It took me four minutes longer than the fifteen I had promised before I could pull my pale-blue Volvo — the safest car on the road — to a stop behind the sleek, black Harley-Davidson waiting in the circular driveway. The man straddling the seat matched the motorcycle: dark, muscular, and more than a little dangerous. The T-shirt might as well have been painted on for all that it left to the imagination, and the tattoo peeking from under the left sleeve looked like the tail end of a viper curled around his bicep.
I hesitated before I opened the car door. Real estate can be a scary business on occasion. Those of us who are involved in it advertise our faces and phone numbers all over town, then agree to meet total strangers who call, claiming to want to see an empty house somewhere. Often in an area that isn’t the best, like the one I found myself in now. Sometimes — rarely, but it happens — one of us gets attacked. And there was something about this man that suggested that I ought to step carefully. So I did, both because it seemed prudent and because the gravel was difficult to navigate on three inch heels. “Sorry I’m late. I’m Savannah Martin...”
And then I stopped — dead, if you’ll pardon the pun — when he removed the mirrored sunglasses and I met his eyes.
They were as dark as those on a Jersey cow, and surrounded by long, thick, curving eyelashes. There’s nothing wrong with my lashes — nothing a liberal application of make-up can’t correct, at any rate — but I would have sold my soul to possess his. He could hawk mascara for Maybelline with those lashes. Not that that was the reason I was staring.
“Struck speechless by my good looks, darlin’?” His voice was amused.
“Sorry,” I managed, fighting back a blush. How mortifying, to be caught staring! “For a second there you looked familiar, but...”
“You ain’t never forgotten me?” He grinned. White teeth flashed against golden skin, and a ghostly memory stirred, like an alligator in a swamp, but it subsided without breaking the surface.
“Um...” I said, distracted. The grin widened wickedly.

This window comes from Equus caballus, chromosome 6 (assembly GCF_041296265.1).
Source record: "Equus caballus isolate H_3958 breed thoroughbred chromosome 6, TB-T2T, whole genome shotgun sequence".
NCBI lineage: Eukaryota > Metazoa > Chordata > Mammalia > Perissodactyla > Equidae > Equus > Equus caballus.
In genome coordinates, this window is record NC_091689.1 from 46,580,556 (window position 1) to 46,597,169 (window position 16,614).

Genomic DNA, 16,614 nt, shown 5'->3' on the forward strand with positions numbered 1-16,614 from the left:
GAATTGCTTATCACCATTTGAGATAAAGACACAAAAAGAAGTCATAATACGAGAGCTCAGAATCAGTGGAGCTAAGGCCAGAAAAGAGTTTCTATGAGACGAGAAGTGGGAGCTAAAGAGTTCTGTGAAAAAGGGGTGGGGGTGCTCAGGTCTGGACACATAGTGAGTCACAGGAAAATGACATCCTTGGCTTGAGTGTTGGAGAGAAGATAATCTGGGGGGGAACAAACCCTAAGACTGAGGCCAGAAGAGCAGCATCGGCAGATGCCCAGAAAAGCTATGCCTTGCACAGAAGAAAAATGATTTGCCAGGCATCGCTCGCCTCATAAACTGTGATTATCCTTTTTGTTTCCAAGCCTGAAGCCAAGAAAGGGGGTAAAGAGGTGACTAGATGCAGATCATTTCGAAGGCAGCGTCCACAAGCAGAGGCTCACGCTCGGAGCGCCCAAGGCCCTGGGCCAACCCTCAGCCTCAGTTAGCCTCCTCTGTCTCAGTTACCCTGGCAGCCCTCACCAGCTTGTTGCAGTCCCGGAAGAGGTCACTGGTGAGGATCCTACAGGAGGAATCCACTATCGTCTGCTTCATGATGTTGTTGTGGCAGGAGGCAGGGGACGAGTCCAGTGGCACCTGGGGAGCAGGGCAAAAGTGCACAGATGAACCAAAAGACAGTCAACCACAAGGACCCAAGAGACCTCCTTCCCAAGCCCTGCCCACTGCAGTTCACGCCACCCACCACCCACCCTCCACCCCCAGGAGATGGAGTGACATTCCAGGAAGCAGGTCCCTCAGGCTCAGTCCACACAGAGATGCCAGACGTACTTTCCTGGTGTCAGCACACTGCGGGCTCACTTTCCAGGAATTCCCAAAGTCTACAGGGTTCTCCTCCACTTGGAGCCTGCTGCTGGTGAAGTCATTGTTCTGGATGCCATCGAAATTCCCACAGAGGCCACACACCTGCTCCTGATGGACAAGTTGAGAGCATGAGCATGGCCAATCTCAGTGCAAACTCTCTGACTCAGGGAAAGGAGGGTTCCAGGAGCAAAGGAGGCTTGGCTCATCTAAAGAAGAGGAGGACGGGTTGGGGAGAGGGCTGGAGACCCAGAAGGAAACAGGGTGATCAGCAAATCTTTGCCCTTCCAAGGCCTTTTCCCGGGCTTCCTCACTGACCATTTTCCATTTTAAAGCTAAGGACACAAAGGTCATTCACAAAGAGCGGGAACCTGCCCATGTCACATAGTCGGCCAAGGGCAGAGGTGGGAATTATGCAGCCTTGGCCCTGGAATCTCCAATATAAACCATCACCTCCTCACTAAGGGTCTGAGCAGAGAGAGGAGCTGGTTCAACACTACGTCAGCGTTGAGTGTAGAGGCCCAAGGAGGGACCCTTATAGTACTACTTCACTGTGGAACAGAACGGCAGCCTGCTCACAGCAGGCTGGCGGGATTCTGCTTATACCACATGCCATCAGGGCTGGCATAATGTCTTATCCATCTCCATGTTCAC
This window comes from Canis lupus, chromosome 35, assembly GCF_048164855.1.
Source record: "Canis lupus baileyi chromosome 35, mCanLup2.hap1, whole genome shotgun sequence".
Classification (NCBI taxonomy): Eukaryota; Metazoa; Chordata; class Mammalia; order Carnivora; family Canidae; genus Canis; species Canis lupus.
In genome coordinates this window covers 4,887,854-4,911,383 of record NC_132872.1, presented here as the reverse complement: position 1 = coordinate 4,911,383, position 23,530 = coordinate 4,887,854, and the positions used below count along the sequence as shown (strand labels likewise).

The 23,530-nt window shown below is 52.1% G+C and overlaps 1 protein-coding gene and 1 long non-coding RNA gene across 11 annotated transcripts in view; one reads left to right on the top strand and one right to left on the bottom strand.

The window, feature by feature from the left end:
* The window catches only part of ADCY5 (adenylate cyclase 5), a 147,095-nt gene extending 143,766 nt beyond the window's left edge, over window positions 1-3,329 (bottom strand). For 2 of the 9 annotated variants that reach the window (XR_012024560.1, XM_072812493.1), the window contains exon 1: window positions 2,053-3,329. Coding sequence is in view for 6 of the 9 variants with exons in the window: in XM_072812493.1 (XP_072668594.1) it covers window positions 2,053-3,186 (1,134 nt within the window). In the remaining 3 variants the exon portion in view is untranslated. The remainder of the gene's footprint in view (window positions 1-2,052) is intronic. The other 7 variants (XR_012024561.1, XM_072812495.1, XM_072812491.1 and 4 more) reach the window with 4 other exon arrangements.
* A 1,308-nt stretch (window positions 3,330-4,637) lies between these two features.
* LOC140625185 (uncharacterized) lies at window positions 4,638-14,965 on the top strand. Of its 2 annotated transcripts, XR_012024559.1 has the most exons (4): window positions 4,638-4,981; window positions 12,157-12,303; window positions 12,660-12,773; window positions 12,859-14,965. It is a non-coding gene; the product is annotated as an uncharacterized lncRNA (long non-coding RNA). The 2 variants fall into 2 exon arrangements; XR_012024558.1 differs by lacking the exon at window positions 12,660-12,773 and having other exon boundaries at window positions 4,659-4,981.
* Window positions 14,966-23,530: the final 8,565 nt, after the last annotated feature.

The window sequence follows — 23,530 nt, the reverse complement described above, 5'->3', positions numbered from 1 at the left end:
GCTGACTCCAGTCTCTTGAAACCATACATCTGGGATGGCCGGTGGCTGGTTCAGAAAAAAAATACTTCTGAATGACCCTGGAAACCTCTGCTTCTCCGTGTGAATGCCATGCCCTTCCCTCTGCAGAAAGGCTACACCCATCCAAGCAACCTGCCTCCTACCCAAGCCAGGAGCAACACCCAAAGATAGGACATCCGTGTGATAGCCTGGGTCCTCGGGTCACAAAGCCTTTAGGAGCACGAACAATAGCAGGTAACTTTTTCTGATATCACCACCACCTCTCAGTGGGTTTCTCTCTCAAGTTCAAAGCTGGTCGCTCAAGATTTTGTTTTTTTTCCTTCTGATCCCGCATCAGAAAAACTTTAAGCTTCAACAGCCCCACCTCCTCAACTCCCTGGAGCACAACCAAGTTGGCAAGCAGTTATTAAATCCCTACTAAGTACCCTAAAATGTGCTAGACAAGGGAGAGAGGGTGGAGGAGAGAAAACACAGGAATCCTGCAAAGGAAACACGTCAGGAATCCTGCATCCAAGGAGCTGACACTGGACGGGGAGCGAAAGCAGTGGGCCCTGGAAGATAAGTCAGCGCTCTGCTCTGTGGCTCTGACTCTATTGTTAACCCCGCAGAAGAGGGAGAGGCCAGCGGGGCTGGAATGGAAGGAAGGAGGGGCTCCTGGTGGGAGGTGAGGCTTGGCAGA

When a few seconds passed while I didn’t say anything else, he added, “Been back to Sweetwater lately?”
So he was from back home. Well, it made sense. The drawl, slow as molasses, was pure South, and he wasn’t someone I had met recently, or I would have remembered.
“A few weeks ago,” I said slowly, running mental mug shots past my inner eye. “You?”
“That’d be telling.” Another grin curved his lips and the alligator stirred again. I concentrated, and almost had it, but just as I was about to reach out and grasp it, it slipped through my fingers once more.
“You couldn’t give me a hint, could you?”
I smiled hopefully. He contemplated me in silence for a few seconds before he said accommodatingly, “Sure. Columbia High.”
I nodded. Of course. He was someone I had gone to high school with. That explained it. Long enough ago that I wouldn’t necessarily remember him right off; not so long ago that I had forgotten entirely. But there had been hundreds of students in my high school, from all over Maury County and beyond. How in the world did he expect me to recognize him after all this time...?
And then the brick dropped, or the alligator reared, or whatever. I jumped back. “Oh, my God! Rafael Collier. You’re...”
“Guilty as charged.” He made a little mocking half-bow. His voice was pleasant, but his eyes were anything but. They had turned as black as the motorcycle he’d been riding, and approximately twice as hard. I swallowed and opened my mouth. And put my foot in it.
“I thought you went to prison.”
He lifted an eyebrow. Just one; the other didn’t move so much as a fraction of an inch. “That was twelve years ago, darlin’. I got out.”
Obviously. I swallowed again and took another step back.
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